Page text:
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Humility


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#21 Antonios

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Posted 17 October 2009 - 03:38 AM

"God wants and desires only one thing from us: our humbleness. He does not need anything else; just to humble ourselves, so He can actually make us partakers of His divine grace, which was granted to us through the mystery of Holy Baptism. Although we did not love Him yet, neither had we struggled to acquire His grace, He gave it to us as a gift out of His extreme kindness. He is only asking from us to humble ourselves and respond out of gratefulness and appreciation to His love. Thus, divine grace, which abides in us, will be activated and function accordingly. It will make us love God and get to know Him; it will do everything for us, if we only humble ourselves and allow for it to act."
(Elder Paisios of the Holy Mountain, pg.88)

#22 M.C. Steenberg

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Posted 19 October 2009 - 01:22 PM

Dear friends,

I've enjoyed very much reading the comments in this thread - do keep them coming.

A thought that perhaps emerges out of them: How does one approach humility? It is well and good to say that we must be humble; can we perhaps focus on the practical steps the Fathers provide for attaining it?

INXC, Dcn Matthew

#23 Paul Cowan

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Posted 19 October 2009 - 01:42 PM

This is that double edged sword I spoke of earlier Fr. To say "how" I try to be humble no longer makes me humble in that I "show off" how I am humble.

But to risk not obeying, When in a meeting or just a personal conversation people are giving their opinions to this or that, I check myself to see if what I have to say is relevant or self promoting or even worth the very air my words may linger in. I am a very soft sopken person and since others know this about me, they talk over me or interrupt me to say what they have to say. I am polite and stop talking so they can but when they stop, I try again and am interrupted again. At this point, I figure God does not want me to share what I have to say, so I just keep quiet. Which perpetuates my soft-spokeness. When I press my opinion in a conversation, it is quite obvious how poorly my thoughts are received by others and helps remind me that I don't know as much as I think I do.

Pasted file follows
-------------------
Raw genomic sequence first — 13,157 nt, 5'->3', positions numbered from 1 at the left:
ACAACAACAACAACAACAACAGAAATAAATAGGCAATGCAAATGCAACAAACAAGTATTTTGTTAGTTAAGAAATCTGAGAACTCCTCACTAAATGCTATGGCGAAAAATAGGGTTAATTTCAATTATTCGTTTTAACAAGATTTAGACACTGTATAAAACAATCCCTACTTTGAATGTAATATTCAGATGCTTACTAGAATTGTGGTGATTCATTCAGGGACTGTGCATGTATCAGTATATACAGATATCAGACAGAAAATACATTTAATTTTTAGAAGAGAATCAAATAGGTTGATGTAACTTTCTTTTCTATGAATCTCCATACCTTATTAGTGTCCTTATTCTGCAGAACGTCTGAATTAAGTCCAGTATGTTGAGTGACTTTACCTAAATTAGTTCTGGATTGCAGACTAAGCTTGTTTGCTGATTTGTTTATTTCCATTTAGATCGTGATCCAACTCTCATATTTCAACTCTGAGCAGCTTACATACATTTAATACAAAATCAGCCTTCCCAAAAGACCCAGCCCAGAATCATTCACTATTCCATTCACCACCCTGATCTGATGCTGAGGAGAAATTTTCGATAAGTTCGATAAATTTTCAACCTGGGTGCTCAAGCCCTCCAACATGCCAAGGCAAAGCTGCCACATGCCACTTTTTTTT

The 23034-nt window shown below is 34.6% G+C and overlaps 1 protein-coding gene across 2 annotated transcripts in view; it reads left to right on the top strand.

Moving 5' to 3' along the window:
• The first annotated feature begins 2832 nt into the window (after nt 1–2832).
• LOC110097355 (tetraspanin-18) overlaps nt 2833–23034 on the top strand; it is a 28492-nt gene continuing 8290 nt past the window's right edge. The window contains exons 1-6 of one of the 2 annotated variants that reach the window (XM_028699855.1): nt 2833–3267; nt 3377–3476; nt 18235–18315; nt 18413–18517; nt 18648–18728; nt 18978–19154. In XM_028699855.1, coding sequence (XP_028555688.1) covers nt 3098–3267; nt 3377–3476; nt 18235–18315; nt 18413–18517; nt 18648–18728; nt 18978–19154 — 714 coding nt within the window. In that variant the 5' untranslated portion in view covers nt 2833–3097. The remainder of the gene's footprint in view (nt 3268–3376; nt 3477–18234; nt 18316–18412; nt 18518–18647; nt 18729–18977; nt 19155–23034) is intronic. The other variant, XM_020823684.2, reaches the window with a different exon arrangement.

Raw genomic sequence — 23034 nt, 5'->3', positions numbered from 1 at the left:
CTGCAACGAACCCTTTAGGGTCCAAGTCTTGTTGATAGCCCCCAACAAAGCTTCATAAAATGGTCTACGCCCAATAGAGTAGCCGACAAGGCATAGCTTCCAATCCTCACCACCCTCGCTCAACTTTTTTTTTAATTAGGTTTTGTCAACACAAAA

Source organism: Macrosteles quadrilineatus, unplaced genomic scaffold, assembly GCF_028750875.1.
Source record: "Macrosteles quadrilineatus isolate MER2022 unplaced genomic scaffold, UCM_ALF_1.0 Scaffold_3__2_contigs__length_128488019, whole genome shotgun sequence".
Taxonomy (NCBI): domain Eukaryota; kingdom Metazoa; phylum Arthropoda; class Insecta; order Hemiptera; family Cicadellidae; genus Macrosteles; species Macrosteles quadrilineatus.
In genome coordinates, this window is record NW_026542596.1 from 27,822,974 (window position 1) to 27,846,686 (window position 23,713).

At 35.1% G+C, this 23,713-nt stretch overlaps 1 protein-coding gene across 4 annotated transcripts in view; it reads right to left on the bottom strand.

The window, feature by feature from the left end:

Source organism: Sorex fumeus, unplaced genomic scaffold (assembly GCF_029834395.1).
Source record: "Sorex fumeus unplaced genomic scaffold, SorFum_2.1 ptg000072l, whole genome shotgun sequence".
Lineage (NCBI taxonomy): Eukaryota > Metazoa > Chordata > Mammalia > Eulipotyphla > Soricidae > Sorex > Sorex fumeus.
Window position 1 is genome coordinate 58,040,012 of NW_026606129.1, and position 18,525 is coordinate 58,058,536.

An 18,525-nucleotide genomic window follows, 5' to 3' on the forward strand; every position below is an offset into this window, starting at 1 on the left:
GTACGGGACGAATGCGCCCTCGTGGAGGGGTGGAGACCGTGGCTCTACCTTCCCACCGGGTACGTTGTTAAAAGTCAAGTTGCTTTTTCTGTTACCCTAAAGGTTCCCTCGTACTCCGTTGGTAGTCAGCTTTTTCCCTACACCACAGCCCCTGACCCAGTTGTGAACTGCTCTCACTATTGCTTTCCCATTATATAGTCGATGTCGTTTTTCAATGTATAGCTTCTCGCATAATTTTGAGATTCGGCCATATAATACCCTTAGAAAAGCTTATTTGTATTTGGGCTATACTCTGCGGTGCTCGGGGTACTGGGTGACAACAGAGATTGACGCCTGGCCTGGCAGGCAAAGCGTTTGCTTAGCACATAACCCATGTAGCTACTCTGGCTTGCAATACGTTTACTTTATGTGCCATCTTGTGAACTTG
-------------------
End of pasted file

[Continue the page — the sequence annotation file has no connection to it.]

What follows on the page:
So as the Fathers say; Or rather what my dad used to say; Keep your mouth shut and show people how smart you are.

Paul

#24 Father David Moser

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Posted 19 October 2009 - 01:53 PM

The rule of st. Benedict also says that when one has accomplished all the steps and live in happiness one is not longer acting in fear of Gehenna.


This sounds quite a bit like St Silouan's "Keep your mind in hell and despair not"

Fr David Moser

#25 Peter S.

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Posted 19 October 2009 - 04:06 PM

This sounds quite a bit like St Silouan's "Keep your mind in hell and despair not"

Fr David Moser


Yes I also thought of that. But I thought more in the direction that when a sinner and criminal has in mind the thought of punishment, I mean possibility of a Hell, it prevents the criminal for doing more crime then what he actually does. It is so with me by experience that when I think of punishment I do less crime and sin. But this is fear of death isn't it. It is not remembrance of death?? And I don't think I practice by this what St. Silouan says by keeping your mind in hell. Maybe my fear is just the first step of that realization of not desparing in keeping my mind in hell? I doubt that and am not sure...Interrested in thoughts about this practice.

I think st. Benedict experienced that when he lived in grace he didn't fear Gehenna, so that means that keeping your mind in hell is a tool. A tool of humility?? I have problems with link my fear of the Judgement and st. Silouans "Keep your mind in hell" for the little I know.

And I agree whith what was written here: Anyhow I am doomed.


In Christ
Peter

#26 Vasiliki D.

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Posted 19 October 2009 - 09:11 PM

We should never judge ourselves by saying we are "doomed" - it is simply best to reply "I am trying and whatever God wills for me"; forgive me this is the advice of Elder Porfyrios.

How do we approach humility? I am wondering if it is worth exploring St. Augustine's work because I have heard that he places humility at the center of Christian life and provides a Christological hermeneutic for distinguishing between true and false humility; all Christian virtues are rooted in these attributes revealed through Jesus Christ.

Extreme Humility
How can we go past the "Extreme Humility" as central to the theme of "humility"! In Greek, known as the "Akra Tapinosi".

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#27 M.C. Steenberg